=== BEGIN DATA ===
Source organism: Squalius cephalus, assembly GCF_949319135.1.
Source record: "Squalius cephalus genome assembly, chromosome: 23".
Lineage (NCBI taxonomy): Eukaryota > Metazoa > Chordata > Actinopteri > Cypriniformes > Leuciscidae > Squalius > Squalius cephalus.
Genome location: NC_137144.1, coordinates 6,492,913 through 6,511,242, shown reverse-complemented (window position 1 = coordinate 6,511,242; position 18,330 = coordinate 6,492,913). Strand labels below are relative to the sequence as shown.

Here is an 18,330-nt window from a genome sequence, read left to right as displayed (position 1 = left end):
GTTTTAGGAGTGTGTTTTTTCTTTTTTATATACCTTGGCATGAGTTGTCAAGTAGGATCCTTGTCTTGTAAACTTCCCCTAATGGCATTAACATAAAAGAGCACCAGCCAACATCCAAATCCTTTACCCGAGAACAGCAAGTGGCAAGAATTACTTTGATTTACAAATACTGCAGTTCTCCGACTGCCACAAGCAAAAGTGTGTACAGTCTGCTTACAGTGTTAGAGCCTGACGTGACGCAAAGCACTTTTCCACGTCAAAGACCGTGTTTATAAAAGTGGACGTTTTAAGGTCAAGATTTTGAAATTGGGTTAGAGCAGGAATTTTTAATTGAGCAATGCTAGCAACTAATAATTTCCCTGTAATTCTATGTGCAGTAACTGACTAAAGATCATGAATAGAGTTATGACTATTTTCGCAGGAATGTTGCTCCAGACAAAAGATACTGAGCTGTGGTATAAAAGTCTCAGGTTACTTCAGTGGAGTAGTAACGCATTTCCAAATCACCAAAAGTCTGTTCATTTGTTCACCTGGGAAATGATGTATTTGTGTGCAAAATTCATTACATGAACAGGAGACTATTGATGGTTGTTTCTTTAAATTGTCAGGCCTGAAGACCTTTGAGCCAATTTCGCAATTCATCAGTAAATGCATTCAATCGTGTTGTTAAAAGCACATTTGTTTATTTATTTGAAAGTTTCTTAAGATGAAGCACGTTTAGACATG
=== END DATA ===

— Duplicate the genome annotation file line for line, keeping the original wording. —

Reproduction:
Source organism: Squalius cephalus, assembly GCF_949319135.1.
Source record: "Squalius cephalus genome assembly, chromosome: 23".
Lineage (NCBI taxonomy): Eukaryota > Metazoa > Chordata > Actinopteri > Cypriniformes > Leuciscidae > Squalius > Squalius cephalus.
Genome location: NC_137144.1, coordinates 6,492,913 through 6,511,242, shown reverse-complemented (window position 1 = coordinate 6,511,242; position 18,330 = coordinate 6,492,913). Strand labels below are relative to the sequence as shown.

Here is an 18,330-nt window from a genome sequence, read left to right as displayed (position 1 = left end):
GTTTTAGGAGTGTGTTTTTTCTTTTTTATATACCTTGGCATGAGTTGTCAAGTAGGATCCTTGTCTTGTAAACTTCCCCTAATGGCATTAACATAAAAGAGCACCAGCCAACATCCAAATCCTTTACCCGAGAACAGCAAGTGGCAAGAATTACTTTGATTTACAAATACTGCAGTTCTCCGACTGCCACAAGCAAAAGTGTGTACAGTCTGCTTACAGTGTTAGAGCCTGACGTGACGCAAAGCACTTTTCCACGTCAAAGACCGTGTTTATAAAAGTGGACGTTTTAAGGTCAAGATTTTGAAATTGGGTTAGAGCAGGAATTTTTAATTGAGCAATGCTAGCAACTAATAATTTCCCTGTAATTCTATGTGCAGTAACTGACTAAAGATCATGAATAGAGTTATGACTATTTTCGCAGGAATGTTGCTCCAGACAAAAGATACTGAGCTGTGGTATAAAAGTCTCAGGTTACTTCAGTGGAGTAGTAACGCATTTCCAAATCACCAAAAGTCTGTTCATTTGTTCACCTGGGAAATGATGTATTTGTGTGCAAAATTCATTACATGAACAGGAGACTATTGATGGTTGTTTCTTTAAATTGTCAGGCCTGAAGACCTTTGAGCCAATTTCGCAATTCATCAGTAAATGCATTCAATCGTGTTGTTAAAAGCACATTTGTTTATTTATTTGAAAGTTTCTTAAGATGAAGCACGTTTAGACATG